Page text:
Railfanning Freight Question

ratboy

Member
Premium Subscriber
Joined
Nov 3, 2004
Messages
873
Location
Toledo,Ohio
If you are serious about rail listening, you need to move near busy tracks like the NS Chicago line, and you don't really need to worry much about if there will be trains or not. Unless there is a wreck someplace blocking both tracks, there will be a train soon. My biggest hit nights all but one came after the tracks were opened after wrecks West or East of Toledo, and as soon as the dispatcher said, "They are about ready to open one of the tracks and get things going", I was grabbing my keys and loading up my dogs. The oddball night was when a friend of mine wanted to try watching trains and we hit the jackpot with Eastbound after Eastbound, with over a dozen in less than an hour, then the Westbounds started and they didn't stop even after we left, as we both had to work that night. He had a good time, but close to where he lives in Columbus, he was disappointed when he took his son to watch and saw like 3 in 2 hours. He said that first time in Holland spoiled him. I told him I had rarely seen as many trains as we did in a lifetime of train watching, which I was doing almost from birth with Toledo Terminal RR tracks behind our house. I told him he had seen an entire normal day's worth of trains in about 4 hours. I've only seen traffic like that a half dozen times in my life, and a couple of those times were in Chicago, which is insanely busy, but with too many commuter trains, which I don't care about at all. Freights for me, the TTRR got me hooked before I could talk.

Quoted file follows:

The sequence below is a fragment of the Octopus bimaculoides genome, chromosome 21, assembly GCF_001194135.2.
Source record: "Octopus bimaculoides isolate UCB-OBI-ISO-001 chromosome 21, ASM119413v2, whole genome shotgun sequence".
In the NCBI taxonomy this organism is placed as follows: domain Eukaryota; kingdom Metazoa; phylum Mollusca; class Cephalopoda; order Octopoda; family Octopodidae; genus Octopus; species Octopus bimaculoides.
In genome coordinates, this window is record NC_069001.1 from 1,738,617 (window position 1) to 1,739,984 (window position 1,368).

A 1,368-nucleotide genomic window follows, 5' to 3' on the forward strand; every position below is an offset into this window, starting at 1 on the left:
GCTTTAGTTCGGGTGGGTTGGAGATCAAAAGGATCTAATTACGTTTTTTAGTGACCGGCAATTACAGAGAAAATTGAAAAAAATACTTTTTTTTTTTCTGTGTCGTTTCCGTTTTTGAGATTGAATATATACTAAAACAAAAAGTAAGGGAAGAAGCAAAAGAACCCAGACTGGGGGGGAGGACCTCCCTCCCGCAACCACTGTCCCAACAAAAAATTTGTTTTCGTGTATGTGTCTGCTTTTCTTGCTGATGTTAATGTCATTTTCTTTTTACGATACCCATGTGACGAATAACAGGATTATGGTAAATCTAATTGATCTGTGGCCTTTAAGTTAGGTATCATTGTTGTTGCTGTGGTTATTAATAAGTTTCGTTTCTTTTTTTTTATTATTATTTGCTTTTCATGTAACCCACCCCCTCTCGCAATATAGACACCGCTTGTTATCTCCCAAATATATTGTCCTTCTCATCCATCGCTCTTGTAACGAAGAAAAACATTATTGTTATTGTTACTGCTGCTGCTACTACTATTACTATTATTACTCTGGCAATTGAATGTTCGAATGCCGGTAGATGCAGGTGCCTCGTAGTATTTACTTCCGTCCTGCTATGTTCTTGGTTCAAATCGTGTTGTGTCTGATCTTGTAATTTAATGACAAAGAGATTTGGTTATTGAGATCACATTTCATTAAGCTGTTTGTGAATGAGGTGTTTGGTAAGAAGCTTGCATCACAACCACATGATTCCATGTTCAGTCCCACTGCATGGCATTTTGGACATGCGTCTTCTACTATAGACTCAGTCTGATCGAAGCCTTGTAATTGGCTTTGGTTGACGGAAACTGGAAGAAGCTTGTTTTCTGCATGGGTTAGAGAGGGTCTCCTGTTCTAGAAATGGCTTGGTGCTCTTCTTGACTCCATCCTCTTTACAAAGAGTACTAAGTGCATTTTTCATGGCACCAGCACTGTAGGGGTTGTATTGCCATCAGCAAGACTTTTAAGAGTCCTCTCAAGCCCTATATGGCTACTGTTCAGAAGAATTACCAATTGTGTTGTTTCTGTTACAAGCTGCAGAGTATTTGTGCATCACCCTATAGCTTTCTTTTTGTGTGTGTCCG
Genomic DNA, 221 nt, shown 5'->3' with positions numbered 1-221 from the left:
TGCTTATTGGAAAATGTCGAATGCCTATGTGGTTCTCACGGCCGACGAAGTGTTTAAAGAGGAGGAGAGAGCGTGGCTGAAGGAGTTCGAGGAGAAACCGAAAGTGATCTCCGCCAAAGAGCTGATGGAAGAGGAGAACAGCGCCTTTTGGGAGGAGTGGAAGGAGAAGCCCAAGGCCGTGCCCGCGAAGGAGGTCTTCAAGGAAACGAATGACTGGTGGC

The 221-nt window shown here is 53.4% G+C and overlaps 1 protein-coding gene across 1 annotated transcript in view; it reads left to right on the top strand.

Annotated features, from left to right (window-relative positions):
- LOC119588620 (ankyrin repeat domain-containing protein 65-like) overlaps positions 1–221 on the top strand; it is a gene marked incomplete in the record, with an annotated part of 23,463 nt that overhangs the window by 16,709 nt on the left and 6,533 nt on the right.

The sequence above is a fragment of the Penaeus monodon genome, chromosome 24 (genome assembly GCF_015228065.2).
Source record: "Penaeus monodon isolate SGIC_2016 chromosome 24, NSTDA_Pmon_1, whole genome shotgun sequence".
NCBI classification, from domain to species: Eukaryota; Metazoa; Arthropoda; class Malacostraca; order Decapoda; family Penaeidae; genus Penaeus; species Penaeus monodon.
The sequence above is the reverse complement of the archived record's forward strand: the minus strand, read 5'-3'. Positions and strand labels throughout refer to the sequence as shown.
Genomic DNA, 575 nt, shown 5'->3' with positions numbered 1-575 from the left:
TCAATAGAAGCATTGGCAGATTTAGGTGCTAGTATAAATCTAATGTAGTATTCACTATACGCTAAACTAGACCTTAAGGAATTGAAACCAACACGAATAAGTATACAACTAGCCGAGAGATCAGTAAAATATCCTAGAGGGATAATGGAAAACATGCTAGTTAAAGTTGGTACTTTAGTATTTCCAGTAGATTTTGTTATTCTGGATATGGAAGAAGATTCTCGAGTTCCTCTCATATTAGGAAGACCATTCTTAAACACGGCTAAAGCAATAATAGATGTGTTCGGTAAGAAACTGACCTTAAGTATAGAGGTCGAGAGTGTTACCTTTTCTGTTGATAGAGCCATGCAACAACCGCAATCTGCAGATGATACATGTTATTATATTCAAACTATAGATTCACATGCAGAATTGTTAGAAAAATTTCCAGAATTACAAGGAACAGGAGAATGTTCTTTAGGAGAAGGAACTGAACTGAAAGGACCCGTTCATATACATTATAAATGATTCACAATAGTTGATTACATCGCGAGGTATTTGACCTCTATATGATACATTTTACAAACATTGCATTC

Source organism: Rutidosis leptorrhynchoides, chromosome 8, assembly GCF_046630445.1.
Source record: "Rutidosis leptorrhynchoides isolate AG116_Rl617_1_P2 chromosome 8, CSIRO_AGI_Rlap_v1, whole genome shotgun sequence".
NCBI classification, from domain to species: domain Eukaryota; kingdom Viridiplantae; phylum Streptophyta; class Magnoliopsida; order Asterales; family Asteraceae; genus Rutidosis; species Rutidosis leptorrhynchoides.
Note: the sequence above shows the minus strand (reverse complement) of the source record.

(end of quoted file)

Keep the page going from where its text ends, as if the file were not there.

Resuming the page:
N8FNR

Member
Joined
Oct 1, 2012
Messages
54
Location
Royal Oak Michigan USA
What you can do to give you some advance warning is get scanner or receiver that can receive the road frequency for the rail line in question. As you gain experience with monitoring the railroad, you'll figure out where the automatic defect detectors are located. When you hear the detectors, you'll know where the trains are. You can also monitor the rear-end devices on 452.9375 and 457.9375 MHz. When you hear the data burst on those frequencies, a train will be close.
Listening for EOT data bursts are a great way to tell when trains are nearby.
 
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